California Hospital News Roundup for the Week of April 17, 2009
Brotman Medical Center, Culver City
On Tuesday, Brotman Medical Center emerged from bankruptcy after securing $29 million in financing, including $23 million in loans from the Jewish Home for the Aging, the Los Angeles Times reports.
In exchange for the loan, Jewish Home received an option to buy land next to the hospital for the possible construction of a new senior living facility (Girion, Los Angeles Times, 4/15).
Community Hospital of Los Gatos
On April 10, the Community Hospital of Los Gatos closed its doors, the San Jose Mercury News reports.
The closing means the Good Samaritan Hospital in San Jose's emergency department likely will see an influx of patient traffic (Peterson, San Jose Mercury News, 4/9).
Palomar Pomerado Health District
On April 9, the San Diego Planning Commission approved Palomar Pomerado Health District's plan to build a satellite medical center in Rancho Penasquitos, the San Diego Union-Tribune reports.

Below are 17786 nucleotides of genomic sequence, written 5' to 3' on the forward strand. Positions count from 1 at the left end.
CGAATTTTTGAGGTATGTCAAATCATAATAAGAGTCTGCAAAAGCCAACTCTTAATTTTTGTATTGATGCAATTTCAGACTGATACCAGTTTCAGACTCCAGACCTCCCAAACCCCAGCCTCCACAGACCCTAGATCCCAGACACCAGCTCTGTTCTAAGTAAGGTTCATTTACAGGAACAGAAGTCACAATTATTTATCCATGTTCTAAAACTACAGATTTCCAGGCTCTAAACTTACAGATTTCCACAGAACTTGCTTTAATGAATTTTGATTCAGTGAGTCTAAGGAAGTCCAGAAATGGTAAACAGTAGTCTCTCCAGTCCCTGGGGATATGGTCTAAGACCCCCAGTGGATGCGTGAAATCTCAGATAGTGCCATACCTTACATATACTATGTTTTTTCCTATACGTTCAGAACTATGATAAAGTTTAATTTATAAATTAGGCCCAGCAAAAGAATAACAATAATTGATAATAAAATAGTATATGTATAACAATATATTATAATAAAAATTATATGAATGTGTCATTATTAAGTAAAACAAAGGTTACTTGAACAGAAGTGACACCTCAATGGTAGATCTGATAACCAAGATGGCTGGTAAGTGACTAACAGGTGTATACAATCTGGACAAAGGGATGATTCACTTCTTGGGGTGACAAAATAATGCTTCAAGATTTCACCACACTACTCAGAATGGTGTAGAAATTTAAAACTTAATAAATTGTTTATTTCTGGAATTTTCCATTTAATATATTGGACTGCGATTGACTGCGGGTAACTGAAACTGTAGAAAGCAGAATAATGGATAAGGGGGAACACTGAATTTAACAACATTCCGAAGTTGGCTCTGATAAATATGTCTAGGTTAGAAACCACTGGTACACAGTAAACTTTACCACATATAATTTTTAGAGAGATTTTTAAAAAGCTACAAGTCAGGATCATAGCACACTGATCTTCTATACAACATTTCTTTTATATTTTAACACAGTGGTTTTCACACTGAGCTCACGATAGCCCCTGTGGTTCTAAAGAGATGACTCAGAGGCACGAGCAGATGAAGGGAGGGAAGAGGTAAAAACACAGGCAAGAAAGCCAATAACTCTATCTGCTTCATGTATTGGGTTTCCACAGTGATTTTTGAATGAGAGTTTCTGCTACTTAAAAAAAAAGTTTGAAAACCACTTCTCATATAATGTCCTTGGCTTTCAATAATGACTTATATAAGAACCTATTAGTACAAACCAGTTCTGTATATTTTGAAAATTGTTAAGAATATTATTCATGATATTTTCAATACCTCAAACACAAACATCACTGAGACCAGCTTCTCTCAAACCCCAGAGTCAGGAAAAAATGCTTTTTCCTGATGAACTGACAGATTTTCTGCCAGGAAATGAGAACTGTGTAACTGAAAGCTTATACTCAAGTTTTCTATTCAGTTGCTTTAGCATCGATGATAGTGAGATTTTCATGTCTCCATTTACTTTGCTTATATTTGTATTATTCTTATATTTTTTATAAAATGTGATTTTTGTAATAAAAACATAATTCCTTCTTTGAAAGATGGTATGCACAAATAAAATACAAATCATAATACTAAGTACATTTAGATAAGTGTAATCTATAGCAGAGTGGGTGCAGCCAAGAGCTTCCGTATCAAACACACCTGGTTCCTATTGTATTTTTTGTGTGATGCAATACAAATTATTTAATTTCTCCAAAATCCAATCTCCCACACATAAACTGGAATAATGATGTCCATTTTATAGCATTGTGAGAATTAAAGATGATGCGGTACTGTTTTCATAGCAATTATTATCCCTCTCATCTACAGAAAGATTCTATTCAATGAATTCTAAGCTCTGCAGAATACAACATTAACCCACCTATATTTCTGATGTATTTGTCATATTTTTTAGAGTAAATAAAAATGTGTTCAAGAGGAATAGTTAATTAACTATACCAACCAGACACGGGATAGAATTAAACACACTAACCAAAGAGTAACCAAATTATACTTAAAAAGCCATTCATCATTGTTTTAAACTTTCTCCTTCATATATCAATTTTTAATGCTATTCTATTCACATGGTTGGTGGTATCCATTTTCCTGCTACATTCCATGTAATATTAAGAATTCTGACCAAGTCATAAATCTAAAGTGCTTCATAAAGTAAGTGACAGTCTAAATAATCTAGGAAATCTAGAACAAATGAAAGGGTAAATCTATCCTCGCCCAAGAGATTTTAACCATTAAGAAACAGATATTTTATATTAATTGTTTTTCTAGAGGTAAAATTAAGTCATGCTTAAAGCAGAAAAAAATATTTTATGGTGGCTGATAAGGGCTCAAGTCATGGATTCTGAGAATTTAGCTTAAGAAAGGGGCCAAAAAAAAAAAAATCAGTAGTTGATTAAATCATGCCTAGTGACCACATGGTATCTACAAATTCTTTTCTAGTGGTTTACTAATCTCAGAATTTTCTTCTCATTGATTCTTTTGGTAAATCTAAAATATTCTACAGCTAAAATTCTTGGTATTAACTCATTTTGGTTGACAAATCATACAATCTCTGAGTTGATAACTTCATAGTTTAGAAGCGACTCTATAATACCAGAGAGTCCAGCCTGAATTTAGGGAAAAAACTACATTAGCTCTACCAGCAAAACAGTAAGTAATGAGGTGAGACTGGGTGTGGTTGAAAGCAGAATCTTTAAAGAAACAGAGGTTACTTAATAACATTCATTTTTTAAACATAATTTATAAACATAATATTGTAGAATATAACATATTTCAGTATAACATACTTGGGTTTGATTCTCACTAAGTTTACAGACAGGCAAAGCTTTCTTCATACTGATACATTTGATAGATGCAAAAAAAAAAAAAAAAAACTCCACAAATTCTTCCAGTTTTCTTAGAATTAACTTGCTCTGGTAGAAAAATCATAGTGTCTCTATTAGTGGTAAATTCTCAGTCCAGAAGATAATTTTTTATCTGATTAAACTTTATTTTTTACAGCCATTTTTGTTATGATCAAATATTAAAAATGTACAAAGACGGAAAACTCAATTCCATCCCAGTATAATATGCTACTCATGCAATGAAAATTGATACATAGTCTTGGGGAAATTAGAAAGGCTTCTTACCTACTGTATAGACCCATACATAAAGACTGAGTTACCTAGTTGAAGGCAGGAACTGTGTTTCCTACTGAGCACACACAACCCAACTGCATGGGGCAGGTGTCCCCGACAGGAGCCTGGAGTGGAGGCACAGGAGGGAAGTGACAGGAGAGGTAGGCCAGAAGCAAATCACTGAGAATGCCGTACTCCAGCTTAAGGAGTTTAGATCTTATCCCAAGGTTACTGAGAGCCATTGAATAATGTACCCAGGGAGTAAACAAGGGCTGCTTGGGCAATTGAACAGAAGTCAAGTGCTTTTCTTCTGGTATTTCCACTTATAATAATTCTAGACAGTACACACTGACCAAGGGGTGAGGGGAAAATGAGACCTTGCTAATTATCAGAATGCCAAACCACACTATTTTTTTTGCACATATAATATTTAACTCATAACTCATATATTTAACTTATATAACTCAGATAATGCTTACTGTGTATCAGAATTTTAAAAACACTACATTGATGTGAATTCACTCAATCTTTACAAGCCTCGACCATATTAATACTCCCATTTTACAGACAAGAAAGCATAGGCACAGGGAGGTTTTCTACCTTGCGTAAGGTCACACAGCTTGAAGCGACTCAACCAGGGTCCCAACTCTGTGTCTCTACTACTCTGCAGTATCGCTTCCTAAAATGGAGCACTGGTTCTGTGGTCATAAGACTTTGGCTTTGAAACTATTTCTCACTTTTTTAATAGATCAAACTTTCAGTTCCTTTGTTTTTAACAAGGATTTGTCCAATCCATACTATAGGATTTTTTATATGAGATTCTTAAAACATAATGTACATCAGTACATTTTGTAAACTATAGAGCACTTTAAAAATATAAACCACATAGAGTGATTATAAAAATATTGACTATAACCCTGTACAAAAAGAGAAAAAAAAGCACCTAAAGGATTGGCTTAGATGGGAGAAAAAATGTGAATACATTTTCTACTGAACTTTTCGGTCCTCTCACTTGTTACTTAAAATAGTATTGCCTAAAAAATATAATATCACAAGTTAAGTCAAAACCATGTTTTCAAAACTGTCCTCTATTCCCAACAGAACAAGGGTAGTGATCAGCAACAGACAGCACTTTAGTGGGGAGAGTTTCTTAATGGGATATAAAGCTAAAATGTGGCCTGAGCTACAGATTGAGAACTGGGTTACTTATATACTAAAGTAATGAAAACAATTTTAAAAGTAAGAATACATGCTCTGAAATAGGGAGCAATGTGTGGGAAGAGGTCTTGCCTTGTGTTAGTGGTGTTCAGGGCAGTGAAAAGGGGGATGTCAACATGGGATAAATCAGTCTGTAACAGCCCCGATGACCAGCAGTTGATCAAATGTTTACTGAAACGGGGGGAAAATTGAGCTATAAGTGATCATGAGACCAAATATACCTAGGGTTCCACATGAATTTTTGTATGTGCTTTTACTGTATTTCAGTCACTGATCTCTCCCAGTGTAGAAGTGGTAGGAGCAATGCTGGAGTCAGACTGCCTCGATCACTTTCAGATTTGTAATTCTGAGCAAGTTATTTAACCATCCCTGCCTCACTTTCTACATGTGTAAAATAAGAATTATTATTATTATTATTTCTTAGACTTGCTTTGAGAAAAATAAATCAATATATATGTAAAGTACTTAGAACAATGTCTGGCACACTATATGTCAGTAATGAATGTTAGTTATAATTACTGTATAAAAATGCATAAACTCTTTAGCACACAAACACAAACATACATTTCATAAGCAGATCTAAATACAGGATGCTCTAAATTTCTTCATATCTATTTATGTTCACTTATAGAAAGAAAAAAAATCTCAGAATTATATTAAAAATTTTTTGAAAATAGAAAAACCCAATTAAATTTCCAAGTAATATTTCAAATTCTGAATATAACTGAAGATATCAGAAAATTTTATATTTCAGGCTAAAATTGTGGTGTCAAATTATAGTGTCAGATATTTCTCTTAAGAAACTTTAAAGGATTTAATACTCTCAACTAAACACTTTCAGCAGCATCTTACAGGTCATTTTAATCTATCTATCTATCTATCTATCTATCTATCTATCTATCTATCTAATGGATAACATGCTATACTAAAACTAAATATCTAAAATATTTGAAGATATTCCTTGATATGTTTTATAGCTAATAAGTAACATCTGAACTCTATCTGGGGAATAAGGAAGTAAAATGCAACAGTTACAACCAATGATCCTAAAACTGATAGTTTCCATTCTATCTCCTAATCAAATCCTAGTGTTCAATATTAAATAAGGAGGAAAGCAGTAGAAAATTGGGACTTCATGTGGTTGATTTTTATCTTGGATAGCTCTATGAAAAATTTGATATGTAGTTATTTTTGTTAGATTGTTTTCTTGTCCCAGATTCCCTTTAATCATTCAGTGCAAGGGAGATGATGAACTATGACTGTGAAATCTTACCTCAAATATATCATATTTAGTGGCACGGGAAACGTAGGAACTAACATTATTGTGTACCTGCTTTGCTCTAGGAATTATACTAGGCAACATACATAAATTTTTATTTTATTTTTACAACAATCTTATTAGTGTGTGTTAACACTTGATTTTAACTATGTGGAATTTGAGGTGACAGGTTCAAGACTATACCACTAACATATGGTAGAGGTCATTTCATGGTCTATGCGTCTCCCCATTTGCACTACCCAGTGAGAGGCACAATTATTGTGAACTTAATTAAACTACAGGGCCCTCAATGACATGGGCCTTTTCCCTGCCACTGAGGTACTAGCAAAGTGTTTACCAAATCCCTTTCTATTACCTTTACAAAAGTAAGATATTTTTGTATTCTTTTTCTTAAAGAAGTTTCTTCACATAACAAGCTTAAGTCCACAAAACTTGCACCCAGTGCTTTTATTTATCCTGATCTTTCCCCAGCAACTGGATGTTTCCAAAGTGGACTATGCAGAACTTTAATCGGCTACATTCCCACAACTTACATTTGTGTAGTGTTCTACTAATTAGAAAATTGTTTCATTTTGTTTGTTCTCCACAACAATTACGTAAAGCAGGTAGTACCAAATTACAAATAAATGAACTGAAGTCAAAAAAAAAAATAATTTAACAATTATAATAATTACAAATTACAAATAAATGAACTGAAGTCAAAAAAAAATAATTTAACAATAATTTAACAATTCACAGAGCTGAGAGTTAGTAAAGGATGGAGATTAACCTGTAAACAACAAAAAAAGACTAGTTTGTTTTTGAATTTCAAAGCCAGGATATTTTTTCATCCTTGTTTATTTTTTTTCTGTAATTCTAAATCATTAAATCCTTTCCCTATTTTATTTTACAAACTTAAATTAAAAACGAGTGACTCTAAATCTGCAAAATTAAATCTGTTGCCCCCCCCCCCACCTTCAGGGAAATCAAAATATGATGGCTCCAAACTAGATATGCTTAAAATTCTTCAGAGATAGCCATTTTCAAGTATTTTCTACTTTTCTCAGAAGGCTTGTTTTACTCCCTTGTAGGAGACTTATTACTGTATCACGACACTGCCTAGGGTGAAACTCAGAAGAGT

The medical center will include a one-story wellness center and a two-story urgent care center.
The San Diego City council will schedule a meeting to discuss a required change of the zoning code for the construction site, formerly a church and school, from residential to light industrial (Lou, San Diego Union-Tribune, 4/10).
San Carlos Hospital
Sutter Health has withdrawn funding for the proposed 24-hour emergency care hospital in San Carlos and is reconsidering when to begin construction, the Mercury News reports.
The $550 million project, approved by the city in October 2007, was set to begin in the spring or summer, and the facility was expected to open in 2013.
In an e-mail sent to the city on March 20, Sutter Health executives said they were freezing funding on all of their new state construction projects because of the economic climate (Rosenberg, San Jose Mercury News, 4/8).
UC-Davis Medical Center
A telephoned bomb threat on April 13 forced the evacuation of roughly 150 people, including 20 patients, from two UC-Davis Medical Center cancer treatment facilities, the Sacramento Bee reports.
The two buildings were reopened after the Sacramento County Sheriff Department's bomb sniffing K-9 teams cleared the areas (Kalb, Sacramento Bee, 4/14).This is part of the California Healthline Daily Edition, a summary of health policy coverage from major news organizations. Sign up for an email subscription.